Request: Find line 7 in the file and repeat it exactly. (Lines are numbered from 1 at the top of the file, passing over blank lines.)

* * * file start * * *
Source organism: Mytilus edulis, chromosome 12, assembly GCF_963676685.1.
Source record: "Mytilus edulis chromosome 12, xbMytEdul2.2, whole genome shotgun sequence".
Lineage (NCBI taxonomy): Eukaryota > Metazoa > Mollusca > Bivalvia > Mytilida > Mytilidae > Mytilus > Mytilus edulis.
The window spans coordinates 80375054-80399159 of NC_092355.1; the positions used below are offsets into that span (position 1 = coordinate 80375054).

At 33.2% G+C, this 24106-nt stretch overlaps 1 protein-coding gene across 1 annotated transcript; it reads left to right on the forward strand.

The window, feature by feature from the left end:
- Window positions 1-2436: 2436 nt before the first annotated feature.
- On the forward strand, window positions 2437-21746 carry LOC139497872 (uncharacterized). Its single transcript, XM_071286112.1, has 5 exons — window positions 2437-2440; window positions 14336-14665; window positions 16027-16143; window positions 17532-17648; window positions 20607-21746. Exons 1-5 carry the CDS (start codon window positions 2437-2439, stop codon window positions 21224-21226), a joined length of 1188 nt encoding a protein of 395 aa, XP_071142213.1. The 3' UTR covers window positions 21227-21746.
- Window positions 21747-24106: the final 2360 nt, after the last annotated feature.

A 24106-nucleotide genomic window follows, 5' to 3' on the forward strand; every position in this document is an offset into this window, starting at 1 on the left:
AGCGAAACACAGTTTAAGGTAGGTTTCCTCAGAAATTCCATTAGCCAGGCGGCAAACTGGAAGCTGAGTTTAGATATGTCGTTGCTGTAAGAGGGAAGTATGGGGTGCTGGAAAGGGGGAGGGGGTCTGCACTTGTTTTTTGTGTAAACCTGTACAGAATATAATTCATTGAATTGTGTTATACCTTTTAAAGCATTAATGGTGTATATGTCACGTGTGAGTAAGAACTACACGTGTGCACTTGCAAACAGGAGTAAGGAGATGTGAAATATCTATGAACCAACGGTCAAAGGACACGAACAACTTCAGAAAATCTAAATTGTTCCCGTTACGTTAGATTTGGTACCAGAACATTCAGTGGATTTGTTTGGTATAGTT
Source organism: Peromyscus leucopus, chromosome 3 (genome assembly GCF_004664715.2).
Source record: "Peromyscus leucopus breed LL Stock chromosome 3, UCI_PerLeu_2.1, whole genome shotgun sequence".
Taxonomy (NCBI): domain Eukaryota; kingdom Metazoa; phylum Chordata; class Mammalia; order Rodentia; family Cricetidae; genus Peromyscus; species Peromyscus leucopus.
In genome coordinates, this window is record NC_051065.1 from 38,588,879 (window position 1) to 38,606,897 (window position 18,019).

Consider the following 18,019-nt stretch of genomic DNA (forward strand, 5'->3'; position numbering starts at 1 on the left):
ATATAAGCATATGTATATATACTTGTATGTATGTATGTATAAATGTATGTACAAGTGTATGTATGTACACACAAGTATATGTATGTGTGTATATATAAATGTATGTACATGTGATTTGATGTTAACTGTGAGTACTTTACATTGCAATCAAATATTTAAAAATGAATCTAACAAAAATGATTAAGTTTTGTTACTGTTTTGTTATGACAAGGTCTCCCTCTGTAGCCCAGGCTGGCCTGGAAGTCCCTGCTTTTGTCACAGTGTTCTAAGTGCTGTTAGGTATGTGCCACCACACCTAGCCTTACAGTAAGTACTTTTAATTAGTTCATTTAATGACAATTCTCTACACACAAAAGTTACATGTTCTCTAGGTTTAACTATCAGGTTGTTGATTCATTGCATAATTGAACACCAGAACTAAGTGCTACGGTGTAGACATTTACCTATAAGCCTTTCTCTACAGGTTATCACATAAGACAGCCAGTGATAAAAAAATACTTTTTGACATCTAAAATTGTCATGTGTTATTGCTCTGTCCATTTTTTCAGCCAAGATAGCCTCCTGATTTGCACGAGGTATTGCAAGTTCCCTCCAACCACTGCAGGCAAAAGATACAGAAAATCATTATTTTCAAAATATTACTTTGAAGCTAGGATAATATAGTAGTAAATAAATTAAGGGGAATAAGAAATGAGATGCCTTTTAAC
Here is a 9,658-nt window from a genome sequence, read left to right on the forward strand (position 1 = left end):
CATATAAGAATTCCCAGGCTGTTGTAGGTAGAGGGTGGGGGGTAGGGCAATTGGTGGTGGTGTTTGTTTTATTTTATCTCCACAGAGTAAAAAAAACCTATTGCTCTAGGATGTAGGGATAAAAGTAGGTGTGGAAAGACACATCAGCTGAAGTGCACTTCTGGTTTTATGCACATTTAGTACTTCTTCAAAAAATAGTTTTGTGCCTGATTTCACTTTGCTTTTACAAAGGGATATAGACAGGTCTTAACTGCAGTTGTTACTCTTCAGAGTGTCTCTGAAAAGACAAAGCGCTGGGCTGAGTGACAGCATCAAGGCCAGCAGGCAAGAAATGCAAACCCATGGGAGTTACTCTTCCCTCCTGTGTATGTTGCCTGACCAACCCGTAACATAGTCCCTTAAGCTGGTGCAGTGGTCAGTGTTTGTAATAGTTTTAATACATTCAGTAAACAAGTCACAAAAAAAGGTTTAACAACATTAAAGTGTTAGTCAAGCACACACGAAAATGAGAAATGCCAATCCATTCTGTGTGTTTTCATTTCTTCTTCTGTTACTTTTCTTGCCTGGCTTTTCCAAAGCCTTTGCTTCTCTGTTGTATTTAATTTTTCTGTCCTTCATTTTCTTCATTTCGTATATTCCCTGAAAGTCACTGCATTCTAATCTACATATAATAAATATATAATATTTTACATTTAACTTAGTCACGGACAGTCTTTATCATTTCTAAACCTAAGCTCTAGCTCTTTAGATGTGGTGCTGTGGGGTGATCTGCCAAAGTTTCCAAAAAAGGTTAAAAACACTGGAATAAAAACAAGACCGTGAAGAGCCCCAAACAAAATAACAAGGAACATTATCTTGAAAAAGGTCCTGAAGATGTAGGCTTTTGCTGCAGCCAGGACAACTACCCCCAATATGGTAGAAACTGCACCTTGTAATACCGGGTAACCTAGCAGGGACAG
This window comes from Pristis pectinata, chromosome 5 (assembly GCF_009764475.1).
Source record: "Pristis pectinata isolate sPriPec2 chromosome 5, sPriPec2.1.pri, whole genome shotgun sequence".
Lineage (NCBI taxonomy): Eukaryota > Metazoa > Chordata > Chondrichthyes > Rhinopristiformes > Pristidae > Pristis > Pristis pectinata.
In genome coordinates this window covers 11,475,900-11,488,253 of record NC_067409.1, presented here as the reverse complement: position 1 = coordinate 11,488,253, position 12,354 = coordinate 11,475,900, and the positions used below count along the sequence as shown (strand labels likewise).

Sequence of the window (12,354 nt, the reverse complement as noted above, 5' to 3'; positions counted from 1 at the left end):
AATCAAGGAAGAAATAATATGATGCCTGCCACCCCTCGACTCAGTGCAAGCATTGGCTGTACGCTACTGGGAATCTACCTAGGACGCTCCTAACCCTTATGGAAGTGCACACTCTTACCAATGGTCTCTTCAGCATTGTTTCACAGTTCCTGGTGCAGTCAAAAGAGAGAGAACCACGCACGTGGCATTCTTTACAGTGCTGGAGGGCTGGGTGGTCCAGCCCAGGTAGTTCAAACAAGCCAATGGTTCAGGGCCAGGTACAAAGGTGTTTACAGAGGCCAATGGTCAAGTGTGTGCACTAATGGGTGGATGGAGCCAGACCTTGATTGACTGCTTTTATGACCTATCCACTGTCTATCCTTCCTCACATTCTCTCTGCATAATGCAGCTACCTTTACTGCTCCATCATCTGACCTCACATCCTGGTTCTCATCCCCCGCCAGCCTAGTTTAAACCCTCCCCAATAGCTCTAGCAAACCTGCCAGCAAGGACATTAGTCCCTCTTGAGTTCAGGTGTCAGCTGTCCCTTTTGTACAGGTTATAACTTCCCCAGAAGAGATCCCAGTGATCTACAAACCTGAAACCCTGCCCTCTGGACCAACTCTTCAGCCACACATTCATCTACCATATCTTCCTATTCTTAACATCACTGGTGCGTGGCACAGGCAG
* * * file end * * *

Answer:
- Window positions 1-2436: 2436 nt before the first annotated feature.